5 January 2010

Letters From The Film Front

Sherlock Holmes - Guy Ritchie

What have we come to expect from Hollywood’s remakes of classic characters? Often we shield our eyes, and close our ears, lest our favourite literary characters be torn asunder by the wham, bam, thank you maam ways of glittering west coast producers. Since this film is full of A list celebrities and a range of window leaping, exploding, punching action you could be expected to write Sherlock Holmes off as bland and unimaginative. But you’d be wrong.

Sure, stuff explodes and they spend a lot of the film talking about magic and the mystery solution is wrapped up in about 2 minutes, but for sheer eccentric, full body acting you cannot beat Robert Downey Jr’s portrayal of Holmes. Armed with a thick accent and a wardrobe full of white rags, Downey Jr steps into the role of arrogant genius, both flawed with fragility and strengthened by his rationality and plays it throughout. It is however, a shame that Jude Law stepped into the role of John Watson, who, though an excellent foil for Holmes, could have been played by anyone really.

Also disappointing was the epilogue, essentially the ending 10 minutes of the film, which see’s Holmes’ introduction to the malevolent Professor Moriarty (Who became Holmes’ rival throughout the book series). In an industry where sequels seem inevitable, it still seems hackneyed to insist on such a blatant set up and gives the film a clumsy feeling at the finish. Upon leaving the cinema, the feeling of closure that comes with the mystery’s solution fade, only to be left with impatience for the next film which, rather than being titillating, is irritating.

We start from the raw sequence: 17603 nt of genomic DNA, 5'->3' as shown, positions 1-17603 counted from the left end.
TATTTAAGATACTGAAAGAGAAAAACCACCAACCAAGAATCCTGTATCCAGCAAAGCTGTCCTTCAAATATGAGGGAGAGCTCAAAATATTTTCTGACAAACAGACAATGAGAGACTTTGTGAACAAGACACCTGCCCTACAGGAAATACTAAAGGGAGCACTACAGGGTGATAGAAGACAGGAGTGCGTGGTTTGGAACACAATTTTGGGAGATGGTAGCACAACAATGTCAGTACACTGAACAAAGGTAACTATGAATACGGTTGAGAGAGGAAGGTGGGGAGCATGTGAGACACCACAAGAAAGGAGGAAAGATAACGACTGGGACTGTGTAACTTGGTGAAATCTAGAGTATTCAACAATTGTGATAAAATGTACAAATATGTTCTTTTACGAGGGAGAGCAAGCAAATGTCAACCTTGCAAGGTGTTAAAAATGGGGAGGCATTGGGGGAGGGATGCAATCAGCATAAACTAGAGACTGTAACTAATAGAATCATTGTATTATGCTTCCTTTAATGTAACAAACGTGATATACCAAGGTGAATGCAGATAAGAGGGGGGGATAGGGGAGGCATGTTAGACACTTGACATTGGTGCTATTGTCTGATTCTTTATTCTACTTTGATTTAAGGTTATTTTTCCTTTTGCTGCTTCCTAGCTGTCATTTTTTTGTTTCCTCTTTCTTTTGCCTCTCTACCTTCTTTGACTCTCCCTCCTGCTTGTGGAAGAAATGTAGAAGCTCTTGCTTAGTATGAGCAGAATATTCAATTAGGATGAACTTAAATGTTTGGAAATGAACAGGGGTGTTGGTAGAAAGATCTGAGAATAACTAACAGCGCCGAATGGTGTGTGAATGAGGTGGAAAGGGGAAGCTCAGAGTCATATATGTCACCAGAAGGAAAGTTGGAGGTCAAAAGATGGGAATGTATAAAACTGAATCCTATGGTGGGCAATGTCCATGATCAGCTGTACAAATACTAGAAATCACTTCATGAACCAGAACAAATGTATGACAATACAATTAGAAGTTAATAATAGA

Likewise is the relationship between Holmes and his criminal ex-fiancé (Irene Adler), played by Rachel Mcadams; Once again a character as large and elaborate as Holmes seems to overshadow Adler even more so than Watson, which is unfortunate because her acting (for what the character demands) works.

The jokes, while mainly slapstick or insulting one liners are enhanced by Holmes’ arrogance, and my one complaint is that Downey sometimes speaks his lines so fast it made my brain hurt. The fight scenes are imaginative and, frankly, plentiful. And for what it’s worth, the voice over narration of Holmes’ process made the whole experience believable and human. It allowed for Guy Richie’s fighting, biting Holmes to mix with Conan Doyle’s methodical genius.

Let’s wrap things up. It’s a good film; the acting is carried by Downey Jr, the writing is witty enough to be engaging, and smart enough to feel authentic. It’s no Oscar winner and it won’t make you feel like you’re in Victorian London, but if you fancy a break from vampires in love or blue people at war then it’s a good way to spend an evening.

Rating (if you’re into that kind of thing) – 7.5/10



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